|Vega FEM Library|
NEW: Vega FEM 2.1 released on Aug 15, 2014. New features described below.
Vega is a computationally efficient and stable C/C++ physics library for three-dimensional deformable object simulation. It is designed to model large deformations, including geometric and material nonlinearities, and can also efficiently simulate linear systems. Vega contains about 100,000 lines of code, and is open-source and free. It is released under the 3-clause BSD license, which means that it can be used freely both in academic research and in commercial applications.
Vega implements several widely used methods for simulation of large deformations of 3D solid deformable objects:
|co-rotational linear FEM (optional: exact tangent stiffness matrix)||large deformations, uses polar decomposition of the deformation gradient to extract large rotations, linear strain-stress relationship||[MG04]; exact matrix: [Bar12] (similar to [CPSS10])|
|co-rotational orthotropic (anisotropic) FEM elasticity||same as above, but the strain-stress relationship is orthotropic, i.e., models anisotropic materials with different stiffnesses in three orthogonal directions||[LB14]|
|invertible isotropic nonlinear FEM||large deformations, nonlinear isotropic strain-stress relationship, e.g., Saint-Venant Kirchhoff, neo-Hookean, Mooney-Rivlin models; includes a mechanism to handle material inversions||[ITF04], [TSIF05]|
|Saint-Venant Kirchhoff FEM deformable model||large deformations, Green-Lagrange strain, linear strain-stress relationship, informally referred to as isotropic geometrically nonlinear FEM||[Bar07]|
|linear FEM elasticity||standard small-deformation FEM, linear Cauchy strain, linear strain-stress relationship||[Sha90]|
|mass-spring system||standard mass-spring code; optionally, the network can be built as edges of a tet mesh||many|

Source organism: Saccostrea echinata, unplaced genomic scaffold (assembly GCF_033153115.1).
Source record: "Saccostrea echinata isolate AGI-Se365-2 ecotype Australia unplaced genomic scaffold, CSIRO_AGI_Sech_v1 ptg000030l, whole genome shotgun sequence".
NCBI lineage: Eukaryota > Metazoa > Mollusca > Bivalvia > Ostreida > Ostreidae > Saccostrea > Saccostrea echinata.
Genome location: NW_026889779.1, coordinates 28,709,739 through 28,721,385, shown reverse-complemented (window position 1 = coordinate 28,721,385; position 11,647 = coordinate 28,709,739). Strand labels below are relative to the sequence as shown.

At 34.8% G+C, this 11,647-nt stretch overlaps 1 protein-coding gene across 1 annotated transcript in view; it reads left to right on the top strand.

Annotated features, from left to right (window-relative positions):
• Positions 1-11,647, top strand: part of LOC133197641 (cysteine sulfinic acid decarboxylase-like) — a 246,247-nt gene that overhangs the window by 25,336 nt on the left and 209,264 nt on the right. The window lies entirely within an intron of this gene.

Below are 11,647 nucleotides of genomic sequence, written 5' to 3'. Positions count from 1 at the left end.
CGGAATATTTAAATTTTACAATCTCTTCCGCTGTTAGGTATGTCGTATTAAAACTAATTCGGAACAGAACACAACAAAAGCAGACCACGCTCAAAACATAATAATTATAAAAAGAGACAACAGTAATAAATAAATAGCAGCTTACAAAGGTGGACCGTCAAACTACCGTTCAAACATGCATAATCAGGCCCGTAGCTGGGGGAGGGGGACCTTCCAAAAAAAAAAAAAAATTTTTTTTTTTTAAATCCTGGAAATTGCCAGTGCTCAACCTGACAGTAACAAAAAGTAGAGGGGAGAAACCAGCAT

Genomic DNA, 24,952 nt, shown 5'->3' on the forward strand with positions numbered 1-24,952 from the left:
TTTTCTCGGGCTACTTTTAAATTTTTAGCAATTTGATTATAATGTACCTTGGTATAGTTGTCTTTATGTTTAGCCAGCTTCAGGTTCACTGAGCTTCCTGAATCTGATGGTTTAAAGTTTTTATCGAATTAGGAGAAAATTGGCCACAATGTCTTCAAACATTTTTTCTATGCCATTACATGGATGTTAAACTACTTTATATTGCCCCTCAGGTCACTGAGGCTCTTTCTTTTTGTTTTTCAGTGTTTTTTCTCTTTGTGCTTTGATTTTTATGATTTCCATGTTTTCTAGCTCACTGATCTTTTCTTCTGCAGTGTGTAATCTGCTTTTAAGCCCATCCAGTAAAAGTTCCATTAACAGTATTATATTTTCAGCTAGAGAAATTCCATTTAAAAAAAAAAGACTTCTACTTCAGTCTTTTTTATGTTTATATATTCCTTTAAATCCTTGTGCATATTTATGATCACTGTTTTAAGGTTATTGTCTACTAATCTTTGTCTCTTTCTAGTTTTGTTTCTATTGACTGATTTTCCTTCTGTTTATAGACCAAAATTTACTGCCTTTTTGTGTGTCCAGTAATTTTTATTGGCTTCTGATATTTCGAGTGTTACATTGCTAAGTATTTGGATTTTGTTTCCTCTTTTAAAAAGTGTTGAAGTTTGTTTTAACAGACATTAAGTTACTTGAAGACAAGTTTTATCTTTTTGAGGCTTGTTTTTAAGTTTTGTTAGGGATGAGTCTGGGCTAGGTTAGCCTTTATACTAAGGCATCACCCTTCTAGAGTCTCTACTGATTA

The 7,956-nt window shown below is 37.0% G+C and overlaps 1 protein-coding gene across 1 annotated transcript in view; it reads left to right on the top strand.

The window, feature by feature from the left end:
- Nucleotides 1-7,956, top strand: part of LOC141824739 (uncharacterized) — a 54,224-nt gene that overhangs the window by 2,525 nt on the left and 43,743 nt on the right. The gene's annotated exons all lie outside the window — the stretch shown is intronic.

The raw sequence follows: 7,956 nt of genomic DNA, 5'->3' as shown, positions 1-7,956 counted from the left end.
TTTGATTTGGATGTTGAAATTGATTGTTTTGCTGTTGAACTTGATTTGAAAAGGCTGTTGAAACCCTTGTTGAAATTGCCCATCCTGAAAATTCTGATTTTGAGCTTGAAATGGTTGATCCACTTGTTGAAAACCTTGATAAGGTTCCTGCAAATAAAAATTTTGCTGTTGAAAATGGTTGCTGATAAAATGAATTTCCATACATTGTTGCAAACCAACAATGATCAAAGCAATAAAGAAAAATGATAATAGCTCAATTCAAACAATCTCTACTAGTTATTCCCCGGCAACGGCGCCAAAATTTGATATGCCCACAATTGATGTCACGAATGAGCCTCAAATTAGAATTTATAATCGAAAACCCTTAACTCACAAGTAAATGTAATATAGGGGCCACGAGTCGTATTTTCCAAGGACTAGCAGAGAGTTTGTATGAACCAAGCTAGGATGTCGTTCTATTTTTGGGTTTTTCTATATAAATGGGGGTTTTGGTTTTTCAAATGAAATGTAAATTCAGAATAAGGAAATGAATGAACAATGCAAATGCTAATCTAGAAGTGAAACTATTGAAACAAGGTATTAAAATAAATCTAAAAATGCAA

For any 3D tetrahedral or cubic mesh, Vega can compute both internal elastic forces and their gradients (tangent stiffness matrix), in any deformed configuration. Different parts of the mesh can be assigned arbitrary material properties. Vega can also timestep these models in time under any user-specified forces, using several provided integrators: implicit backward Euler [BW98], implicit Newmark [Wri02], explicit central differences [Wri02] and symplectic Euler. All models include support for multi-core computing. In addition to linear materials, Vega provides neo-Hookean and Mooney-Rivlin nonlinear material models; arbitrary nonlinear material models can be added to Vega. For isotropic hyperelastic materials, this is as easy as defining an energy function, and its first and second derivatives.
Since version 2.0, Vega FEM also supports model reduction [BJ05], cloth simulation (Baraff-Witkin cloth solver, [BW98]), and rigid body dynamics. Isotropic materials now also include (optional) compression resistance ([KTY09] and several prior references), which makes it possible to simulate very soft materials undergoing large compression in a stable way.
Since version 2.1, Vega FEM also supports orthotropic materials [LB14], i.e., anisotropic materials that exhibit different stiffnesses in three orthogonal directions. Also included is a binary .vegb format, faster loading of volumetric meshes with many regions, and support for the clang compiler (Mac). We also fixed known bugs and made numerous code improvements.
Vega is a middleware physics library. It is aimed at researchers and engineers with some preexisting knowledge in numerical simulation, computer graphics and/or solid mechanics, who can integrate Vega into their projects. The strength of Vega lies in its many C/C++ libraries which depend minimally on each other, and are in most cases independently reusable. Vega contains about 100,000 lines of C/C++ code. It compiles under Windows, Linux and Mac OS X, and has no external dependencies.
Most of Vega was written by Jernej Barbič. Other code contributors include Fun Shing Sin, Daniel Schroeder, Andy Pierce, Yuyu Xu, Yijing Li, Hongyi Xu, Yili Zhao, Christopher Twigg and Somya Sharma.